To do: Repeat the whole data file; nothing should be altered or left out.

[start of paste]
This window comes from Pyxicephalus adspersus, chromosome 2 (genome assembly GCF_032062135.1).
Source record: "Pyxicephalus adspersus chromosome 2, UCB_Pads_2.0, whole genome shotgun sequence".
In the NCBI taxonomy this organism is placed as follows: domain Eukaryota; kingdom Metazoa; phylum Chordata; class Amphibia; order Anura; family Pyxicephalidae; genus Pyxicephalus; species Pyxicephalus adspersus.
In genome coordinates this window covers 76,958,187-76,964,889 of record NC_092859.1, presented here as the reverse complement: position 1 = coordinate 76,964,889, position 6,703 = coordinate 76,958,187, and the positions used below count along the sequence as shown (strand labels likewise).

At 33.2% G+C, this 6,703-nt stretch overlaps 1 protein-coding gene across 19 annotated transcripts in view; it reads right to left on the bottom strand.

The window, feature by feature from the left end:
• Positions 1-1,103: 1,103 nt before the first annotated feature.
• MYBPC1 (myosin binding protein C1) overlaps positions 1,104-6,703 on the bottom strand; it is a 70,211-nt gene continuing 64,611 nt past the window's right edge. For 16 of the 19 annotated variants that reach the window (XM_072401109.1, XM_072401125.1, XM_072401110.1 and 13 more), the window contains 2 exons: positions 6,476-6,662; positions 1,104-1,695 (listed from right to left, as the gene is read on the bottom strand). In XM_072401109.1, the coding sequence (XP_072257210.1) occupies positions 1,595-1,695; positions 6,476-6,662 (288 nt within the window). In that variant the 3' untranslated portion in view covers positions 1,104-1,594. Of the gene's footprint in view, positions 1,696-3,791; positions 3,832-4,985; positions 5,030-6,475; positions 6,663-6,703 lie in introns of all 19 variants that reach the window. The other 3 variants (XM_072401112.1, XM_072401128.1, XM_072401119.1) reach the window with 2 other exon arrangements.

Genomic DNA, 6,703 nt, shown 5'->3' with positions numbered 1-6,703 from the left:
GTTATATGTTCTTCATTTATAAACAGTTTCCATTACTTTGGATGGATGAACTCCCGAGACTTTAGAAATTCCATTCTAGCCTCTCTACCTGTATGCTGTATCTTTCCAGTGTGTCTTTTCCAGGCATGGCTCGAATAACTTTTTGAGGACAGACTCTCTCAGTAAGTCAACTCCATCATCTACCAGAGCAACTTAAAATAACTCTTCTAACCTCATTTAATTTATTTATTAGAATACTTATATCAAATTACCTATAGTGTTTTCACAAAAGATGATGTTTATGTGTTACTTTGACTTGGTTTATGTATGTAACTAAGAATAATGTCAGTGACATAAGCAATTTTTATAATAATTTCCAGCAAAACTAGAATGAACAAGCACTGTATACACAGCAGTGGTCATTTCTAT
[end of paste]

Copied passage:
This window comes from Pyxicephalus adspersus, chromosome 2 (genome assembly GCF_032062135.1).
Source record: "Pyxicephalus adspersus chromosome 2, UCB_Pads_2.0, whole genome shotgun sequence".
In the NCBI taxonomy this organism is placed as follows: domain Eukaryota; kingdom Metazoa; phylum Chordata; class Amphibia; order Anura; family Pyxicephalidae; genus Pyxicephalus; species Pyxicephalus adspersus.
In genome coordinates this window covers 76,958,187-76,964,889 of record NC_092859.1, presented here as the reverse complement: position 1 = coordinate 76,964,889, position 6,703 = coordinate 76,958,187, and the positions used below count along the sequence as shown (strand labels likewise).

At 33.2% G+C, this 6,703-nt stretch overlaps 1 protein-coding gene across 19 annotated transcripts in view; it reads right to left on the bottom strand.

The window, feature by feature from the left end:
• Positions 1-1,103: 1,103 nt before the first annotated feature.
• MYBPC1 (myosin binding protein C1) overlaps positions 1,104-6,703 on the bottom strand; it is a 70,211-nt gene continuing 64,611 nt past the window's right edge. For 16 of the 19 annotated variants that reach the window (XM_072401109.1, XM_072401125.1, XM_072401110.1 and 13 more), the window contains 2 exons: positions 6,476-6,662; positions 1,104-1,695 (listed from right to left, as the gene is read on the bottom strand). In XM_072401109.1, the coding sequence (XP_072257210.1) occupies positions 1,595-1,695; positions 6,476-6,662 (288 nt within the window). In that variant the 3' untranslated portion in view covers positions 1,104-1,594. Of the gene's footprint in view, positions 1,696-3,791; positions 3,832-4,985; positions 5,030-6,475; positions 6,663-6,703 lie in introns of all 19 variants that reach the window. The other 3 variants (XM_072401112.1, XM_072401128.1, XM_072401119.1) reach the window with 2 other exon arrangements.

Genomic DNA, 6,703 nt, shown 5'->3' with positions numbered 1-6,703 from the left:
GTTATATGTTCTTCATTTATAAACAGTTTCCATTACTTTGGATGGATGAACTCCCGAGACTTTAGAAATTCCATTCTAGCCTCTCTACCTGTATGCTGTATCTTTCCAGTGTGTCTTTTCCAGGCATGGCTCGAATAACTTTTTGAGGACAGACTCTCTCAGTAAGTCAACTCCATCATCTACCAGAGCAACTTAAAATAACTCTTCTAACCTCATTTAATTTATTTATTAGAATACTTATATCAAATTACCTATAGTGTTTTCACAAAAGATGATGTTTATGTGTTACTTTGACTTGGTTTATGTATGTAACTAAGAATAATGTCAGTGACATAAGCAATTTTTATAATAATTTCCAGCAAAACTAGAATGAACAAGCACTGTATACACAGCAGTGGTCATTTCTAT